What Is the Difference Between Social Security Disability Insurance and Supplemental Security Income?

photo (28)What Is the Difference Between Social Security Disability Insurance and Supplemental Security Income?

Life with a chronic illness can easily lead to financial ruin, bankruptcy.

 A large portion of the HypoGal EMails I receive are from chronically ill individuals who are frustrated and confused about the different types of government benefits the United States government offers.

So, in this HypoGal Blog I will try to highlight:

What are the differences between Social Security Disability Insurance and Supplemental Security Insurance?

Social Security Disability Insurance a.k.a. S.S.D.I:

Administered by the Social Security Administration and is funded through payroll taxes.

• Offer cash benefits for individuals who are blind or have a disability.

• To receive SSDI you must have worked a certain amount of year and you must have make contributions to the Social Security trust fund.

• Social Security Disability Benefits are paid only after you have been disabled a continuously five month waiting period. Disability Benefits are paid the beginning of the sixth month your disability began.

You are not entitled to benefits for any period of time during your five month waiting period.

• Under Social Security Disability Insurance the spouse and children of a disabled person who receives SSDI is eligible to receive partial dependent benefits, called auxiliary benefits.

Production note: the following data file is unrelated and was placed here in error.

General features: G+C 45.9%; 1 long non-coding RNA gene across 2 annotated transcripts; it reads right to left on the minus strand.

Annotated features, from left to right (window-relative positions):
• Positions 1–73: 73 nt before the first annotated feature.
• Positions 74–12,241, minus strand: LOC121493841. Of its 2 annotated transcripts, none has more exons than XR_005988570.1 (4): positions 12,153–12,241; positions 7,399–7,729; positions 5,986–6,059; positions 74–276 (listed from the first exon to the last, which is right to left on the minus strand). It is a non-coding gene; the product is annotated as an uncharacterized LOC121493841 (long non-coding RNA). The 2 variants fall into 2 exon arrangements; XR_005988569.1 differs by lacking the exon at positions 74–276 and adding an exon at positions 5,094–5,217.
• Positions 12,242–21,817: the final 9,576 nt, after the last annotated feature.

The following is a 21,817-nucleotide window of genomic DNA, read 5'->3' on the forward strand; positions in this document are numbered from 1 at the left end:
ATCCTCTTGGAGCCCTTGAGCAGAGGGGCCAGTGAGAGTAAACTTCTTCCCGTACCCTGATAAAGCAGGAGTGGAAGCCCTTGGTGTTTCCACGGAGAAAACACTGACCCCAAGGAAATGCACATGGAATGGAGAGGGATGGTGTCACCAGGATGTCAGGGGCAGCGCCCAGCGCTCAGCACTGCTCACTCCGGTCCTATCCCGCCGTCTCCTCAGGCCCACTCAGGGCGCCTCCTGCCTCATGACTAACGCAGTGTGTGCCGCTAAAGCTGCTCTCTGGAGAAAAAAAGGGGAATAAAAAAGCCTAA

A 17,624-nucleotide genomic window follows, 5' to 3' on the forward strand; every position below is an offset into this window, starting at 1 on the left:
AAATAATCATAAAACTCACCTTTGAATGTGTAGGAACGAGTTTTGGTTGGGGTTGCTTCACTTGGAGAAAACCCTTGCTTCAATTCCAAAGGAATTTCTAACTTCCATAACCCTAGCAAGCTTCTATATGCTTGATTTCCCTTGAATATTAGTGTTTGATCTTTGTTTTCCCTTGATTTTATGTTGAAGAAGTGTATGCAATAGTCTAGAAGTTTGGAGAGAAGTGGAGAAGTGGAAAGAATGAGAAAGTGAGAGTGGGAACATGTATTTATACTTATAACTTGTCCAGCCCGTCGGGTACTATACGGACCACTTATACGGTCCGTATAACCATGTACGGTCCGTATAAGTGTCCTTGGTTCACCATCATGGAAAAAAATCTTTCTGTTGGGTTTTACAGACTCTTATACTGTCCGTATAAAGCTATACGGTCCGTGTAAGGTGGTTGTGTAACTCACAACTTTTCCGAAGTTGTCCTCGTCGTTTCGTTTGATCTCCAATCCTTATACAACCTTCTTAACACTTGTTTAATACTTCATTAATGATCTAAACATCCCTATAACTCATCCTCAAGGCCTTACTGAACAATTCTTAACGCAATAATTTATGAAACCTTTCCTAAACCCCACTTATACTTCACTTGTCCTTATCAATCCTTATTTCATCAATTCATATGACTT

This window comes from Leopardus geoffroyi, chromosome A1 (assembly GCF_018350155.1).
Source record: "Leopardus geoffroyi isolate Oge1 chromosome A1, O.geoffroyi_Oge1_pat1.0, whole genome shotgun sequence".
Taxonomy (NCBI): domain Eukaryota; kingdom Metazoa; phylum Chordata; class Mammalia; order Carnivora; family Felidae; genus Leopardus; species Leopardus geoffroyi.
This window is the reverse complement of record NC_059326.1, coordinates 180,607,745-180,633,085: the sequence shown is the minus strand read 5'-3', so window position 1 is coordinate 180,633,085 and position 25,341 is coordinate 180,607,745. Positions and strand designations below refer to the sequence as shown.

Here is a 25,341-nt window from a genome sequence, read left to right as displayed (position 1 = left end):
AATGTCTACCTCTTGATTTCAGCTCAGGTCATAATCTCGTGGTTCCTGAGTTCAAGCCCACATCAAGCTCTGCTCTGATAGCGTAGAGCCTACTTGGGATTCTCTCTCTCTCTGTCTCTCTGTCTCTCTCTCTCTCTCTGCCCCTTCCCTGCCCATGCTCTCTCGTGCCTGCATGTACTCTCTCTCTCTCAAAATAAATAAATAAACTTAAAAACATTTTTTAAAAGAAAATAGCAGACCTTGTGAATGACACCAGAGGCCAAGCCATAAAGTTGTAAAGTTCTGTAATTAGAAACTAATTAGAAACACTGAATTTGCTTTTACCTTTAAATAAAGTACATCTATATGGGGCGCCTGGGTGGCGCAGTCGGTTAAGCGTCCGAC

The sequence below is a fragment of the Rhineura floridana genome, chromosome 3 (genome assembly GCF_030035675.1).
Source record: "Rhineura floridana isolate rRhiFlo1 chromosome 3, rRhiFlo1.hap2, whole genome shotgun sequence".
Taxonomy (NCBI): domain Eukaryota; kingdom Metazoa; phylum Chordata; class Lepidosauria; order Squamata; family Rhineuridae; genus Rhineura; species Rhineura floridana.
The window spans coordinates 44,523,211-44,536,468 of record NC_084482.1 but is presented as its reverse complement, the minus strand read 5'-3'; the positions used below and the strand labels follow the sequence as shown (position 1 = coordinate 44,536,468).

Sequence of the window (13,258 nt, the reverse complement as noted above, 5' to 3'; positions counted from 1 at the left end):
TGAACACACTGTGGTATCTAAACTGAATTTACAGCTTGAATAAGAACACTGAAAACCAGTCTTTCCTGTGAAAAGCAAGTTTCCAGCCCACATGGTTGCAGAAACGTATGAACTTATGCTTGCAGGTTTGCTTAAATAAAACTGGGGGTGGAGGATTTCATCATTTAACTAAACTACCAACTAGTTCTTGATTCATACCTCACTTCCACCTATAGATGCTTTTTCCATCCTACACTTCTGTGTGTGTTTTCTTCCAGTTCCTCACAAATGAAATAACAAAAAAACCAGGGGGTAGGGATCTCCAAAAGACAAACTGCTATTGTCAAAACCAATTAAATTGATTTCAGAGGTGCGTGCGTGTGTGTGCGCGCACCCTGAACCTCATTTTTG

Supplemental Security Income a.k.a. S.S.I. :

• Is a government program that is strictly need-based and is funded by the general tax fund. • Offer cash benefits for individuals who are blind or have a disability.

• To receive SSI you must show need and have limited financial resources.

• Live in the United States, be a U.S. citizen or national or in one of certain categories of aliens.

Approval for benefits usually takes three to six months. Once you SSI application is approved you will receive your benefits retroactive to the date of your application.

• If you have a disability or blindness that prevents you from working you it is possible to receive SSI earlier. However, you must meet all SSI requirements.

• In most states, beneficiaries that receive SSI are automatically eligible for Medicaid.

 

Additional Resources: Understanding Supplemental Security Income SSI Income — 2014 Edition Understanding Supplemental Security Income SSI And Other Government Programs — 2014 Edition Frequently Asked Questions About Government Disability Programs

 

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